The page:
And I was putting together pitch books, one for a Thai petrochemicals’ company. I was the sort of the senior analyst on the deal. And I went there and presented it to the senior management of the company myself. I don’t even remember why. I mean, maybe it’s because the managing director was out sick or got called away and they didn’t want to cancel the meeting.
So I was doing crazy things. I mean, anybody works in finance knows that this is not normal. So it was a good gig. I was making a lot of money, but I was totally miserable. And I’ve always had the desire to start something. And my cousin and I had been kicking around an idea for a business ever since we were in college. I went to NYU, he went to Columbia. I was a year ahead of him.
So he just graduated and moved out to LA for a girl and started to call me and email me and say, why don’t we start that business that we’ve always talked about? You don’t seem entirely happy. I know this. You’re never going to be satisfied until you find out if this works or not.” And the business is quite simple.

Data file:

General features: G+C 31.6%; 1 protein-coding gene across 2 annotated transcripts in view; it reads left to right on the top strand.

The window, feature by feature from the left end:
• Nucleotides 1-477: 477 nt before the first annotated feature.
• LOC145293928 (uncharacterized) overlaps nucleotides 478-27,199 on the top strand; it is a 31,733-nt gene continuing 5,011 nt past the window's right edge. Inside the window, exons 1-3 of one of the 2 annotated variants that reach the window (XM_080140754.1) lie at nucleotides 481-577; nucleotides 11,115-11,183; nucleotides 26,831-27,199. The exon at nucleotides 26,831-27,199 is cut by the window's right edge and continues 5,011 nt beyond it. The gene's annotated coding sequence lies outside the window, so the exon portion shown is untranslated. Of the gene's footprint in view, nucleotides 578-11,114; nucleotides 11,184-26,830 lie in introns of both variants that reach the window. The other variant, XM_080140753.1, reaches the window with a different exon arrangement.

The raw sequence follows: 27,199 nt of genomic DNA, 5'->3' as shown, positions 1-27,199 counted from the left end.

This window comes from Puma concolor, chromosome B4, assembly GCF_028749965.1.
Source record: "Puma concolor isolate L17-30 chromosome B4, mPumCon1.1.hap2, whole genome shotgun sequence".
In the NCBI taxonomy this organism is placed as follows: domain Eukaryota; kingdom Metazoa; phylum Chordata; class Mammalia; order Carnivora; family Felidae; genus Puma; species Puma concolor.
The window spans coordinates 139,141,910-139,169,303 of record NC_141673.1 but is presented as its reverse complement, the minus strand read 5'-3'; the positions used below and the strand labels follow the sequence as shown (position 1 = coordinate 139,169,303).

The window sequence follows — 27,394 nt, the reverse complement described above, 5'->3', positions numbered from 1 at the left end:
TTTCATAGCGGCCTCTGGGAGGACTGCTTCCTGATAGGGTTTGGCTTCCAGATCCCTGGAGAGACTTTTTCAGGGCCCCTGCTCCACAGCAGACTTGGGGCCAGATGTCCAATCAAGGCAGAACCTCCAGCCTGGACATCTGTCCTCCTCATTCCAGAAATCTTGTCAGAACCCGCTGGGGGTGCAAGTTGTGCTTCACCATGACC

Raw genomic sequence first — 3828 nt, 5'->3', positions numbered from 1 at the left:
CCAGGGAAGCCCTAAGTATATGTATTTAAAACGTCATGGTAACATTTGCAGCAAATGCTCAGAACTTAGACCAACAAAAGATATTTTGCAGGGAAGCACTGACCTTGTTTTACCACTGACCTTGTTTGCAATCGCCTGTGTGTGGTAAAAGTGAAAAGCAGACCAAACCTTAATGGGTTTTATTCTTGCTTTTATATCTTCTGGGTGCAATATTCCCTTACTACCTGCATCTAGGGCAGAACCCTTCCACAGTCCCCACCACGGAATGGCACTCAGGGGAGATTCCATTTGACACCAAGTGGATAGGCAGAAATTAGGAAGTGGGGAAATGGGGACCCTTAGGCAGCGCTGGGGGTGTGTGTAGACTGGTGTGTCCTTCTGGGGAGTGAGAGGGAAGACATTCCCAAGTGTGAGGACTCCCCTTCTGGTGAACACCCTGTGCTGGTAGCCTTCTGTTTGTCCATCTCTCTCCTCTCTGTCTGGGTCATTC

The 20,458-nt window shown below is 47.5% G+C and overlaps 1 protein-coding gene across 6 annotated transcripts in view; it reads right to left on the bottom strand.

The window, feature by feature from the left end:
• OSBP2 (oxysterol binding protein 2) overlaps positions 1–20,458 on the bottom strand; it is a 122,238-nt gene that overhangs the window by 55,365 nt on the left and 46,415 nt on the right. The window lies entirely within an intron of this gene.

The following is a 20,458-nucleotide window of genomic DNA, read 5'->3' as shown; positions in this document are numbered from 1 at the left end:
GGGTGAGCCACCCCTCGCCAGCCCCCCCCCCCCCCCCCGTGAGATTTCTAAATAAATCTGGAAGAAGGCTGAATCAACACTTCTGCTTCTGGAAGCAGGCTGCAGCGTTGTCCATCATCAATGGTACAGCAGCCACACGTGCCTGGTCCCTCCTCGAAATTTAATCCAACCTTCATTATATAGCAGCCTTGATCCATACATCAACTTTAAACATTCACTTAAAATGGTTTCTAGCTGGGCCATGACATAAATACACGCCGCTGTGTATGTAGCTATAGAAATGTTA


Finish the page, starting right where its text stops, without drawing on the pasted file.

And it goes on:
I mean, it was a healthy vending machine company, is the business that we had in mind, right? It was just to put the healthy version, the healthy alternative of everything that you normally find in a vending machine into the machines. Brand them in a really cool way. The name was Fit Fuel.
Put LCD screens into them so we could display health facts and nutrition information. Sell ads, eventually get people’s attention as they walked by kind of state of the art machines. And they’d be healthy, everything in them would be healthy. So the plan was to put these in schools and airports and any place where it was hard to find healthy food.
And at the time, that was a pretty novel idea, right? I mean, the sort of the health food craze was taking off. That was the business. So here I am in my office in Hong Kong contemplating whether I should go move to LA to start what is essentially a vending machine company. Right?